Home » Norwegian Fairy Tales: Peer Gynt, East of the Sun and West of the Moon, the Master Maid, Three Billy Goats Gruff, White-Bear-King-Valemon by Books LLC
Norwegian Fairy Tales: Peer Gynt, East of the Sun and West of the Moon, the Master Maid, Three Billy Goats Gruff, White-Bear-King-Valemon Books LLC

Norwegian Fairy Tales: Peer Gynt, East of the Sun and West of the Moon, the Master Maid, Three Billy Goats Gruff, White-Bear-King-Valemon

Books LLC

Published October 9th 2011
ISBN : 9781155469652
Paperback
116 pages
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 About the Book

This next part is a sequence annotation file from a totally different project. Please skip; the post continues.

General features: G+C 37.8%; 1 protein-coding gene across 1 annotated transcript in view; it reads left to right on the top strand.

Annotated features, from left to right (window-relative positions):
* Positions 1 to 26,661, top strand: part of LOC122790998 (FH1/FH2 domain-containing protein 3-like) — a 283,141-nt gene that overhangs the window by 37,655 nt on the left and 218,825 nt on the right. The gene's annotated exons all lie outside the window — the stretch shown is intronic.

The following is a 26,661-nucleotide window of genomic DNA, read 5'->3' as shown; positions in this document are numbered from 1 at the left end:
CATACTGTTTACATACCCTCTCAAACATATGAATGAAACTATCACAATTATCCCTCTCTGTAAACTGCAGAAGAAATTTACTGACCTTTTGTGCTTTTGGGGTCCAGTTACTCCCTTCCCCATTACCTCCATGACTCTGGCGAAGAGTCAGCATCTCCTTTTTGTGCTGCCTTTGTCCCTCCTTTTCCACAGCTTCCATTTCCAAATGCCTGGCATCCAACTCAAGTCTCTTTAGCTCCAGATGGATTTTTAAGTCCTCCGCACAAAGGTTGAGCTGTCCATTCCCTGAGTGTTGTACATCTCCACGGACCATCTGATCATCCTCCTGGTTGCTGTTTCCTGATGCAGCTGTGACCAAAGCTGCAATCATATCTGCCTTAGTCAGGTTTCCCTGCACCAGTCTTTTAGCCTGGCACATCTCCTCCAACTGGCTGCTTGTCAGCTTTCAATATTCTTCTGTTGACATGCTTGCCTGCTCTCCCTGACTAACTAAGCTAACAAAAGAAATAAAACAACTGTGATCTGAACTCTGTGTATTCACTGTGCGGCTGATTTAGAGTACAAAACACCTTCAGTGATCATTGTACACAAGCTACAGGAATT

Please note that the content of this book primarily consists of articles available from Wikipedia or other free sources online. Pages: 20. Chapters: Three Billy Goats Gruff, East of the Sun and West of the Moon, The Master Maid, Soria Moria Castle,MorePlease note that the content of this book primarily consists of articles available from Wikipedia or other free sources online. Pages: 20. Chapters: Three Billy Goats Gruff, East of the Sun and West of the Moon, The Master Maid, Soria Moria Castle, White-Bear-King-Valemon, The Giant Who Had No Heart in His Body, Tatterhood, Katie Woodencloak, Farmer Weathersky, The Three Princesses of Whiteland, Shortshanks, The Blue Belt, The Lassie and Her Godmother, Little Annie the Goose-Girl, Dapplegrim, Boots and the Troll, Why the Sea is Salt, The Princess on the Glass Hill, The Old Dame and her Hen, The Twelve Wild Ducks, Bushy Bride, True and Untrue, The Seven Foals, The Three Aunts, Boots Who Ate a Match With the Troll, The Cat on the Dovrefjell, Buttercup, Doll i the Grass, Lord Peter, Boots and His Brothers, The Charcoal Burner, Gertrudes Bird. Excerpt: Three Billy Goats Gruff (Norwegian: ) is a Norwegian fairy tale. The fairy tale was collected by Peter Christen Asbj rnsen and J rgen Moe in their Norske Folkeeventyr, first published between 1841 and 1844. It has an eat-me-when-Im-fatter plot (Aarne-Thompson type 122E). The story introduces three male goats, sometimes identified in the story as youngster, father and grandfather, but more often described as brothers. There is no grass left for them to eat near to where they live, so they must cross a river to get to a s ter (a meadow) or hillside on the other side of a stream in order to eat and get fat. To do so, they must first cross a bridge, under which lives a fearsome troll who eats anyone who passes that way. The smallest billy goat is the first to cross and is immediately stopped by the troll who threatens to gobble him up The little goat convinces him to wait for the bigger billy goat to come across because he is larger and more gratifying as a feast. The greedy troll agrees and lets the smallest goat cross. The middle goat sees that the youngest one has crossed and reaches the conclusion that the b...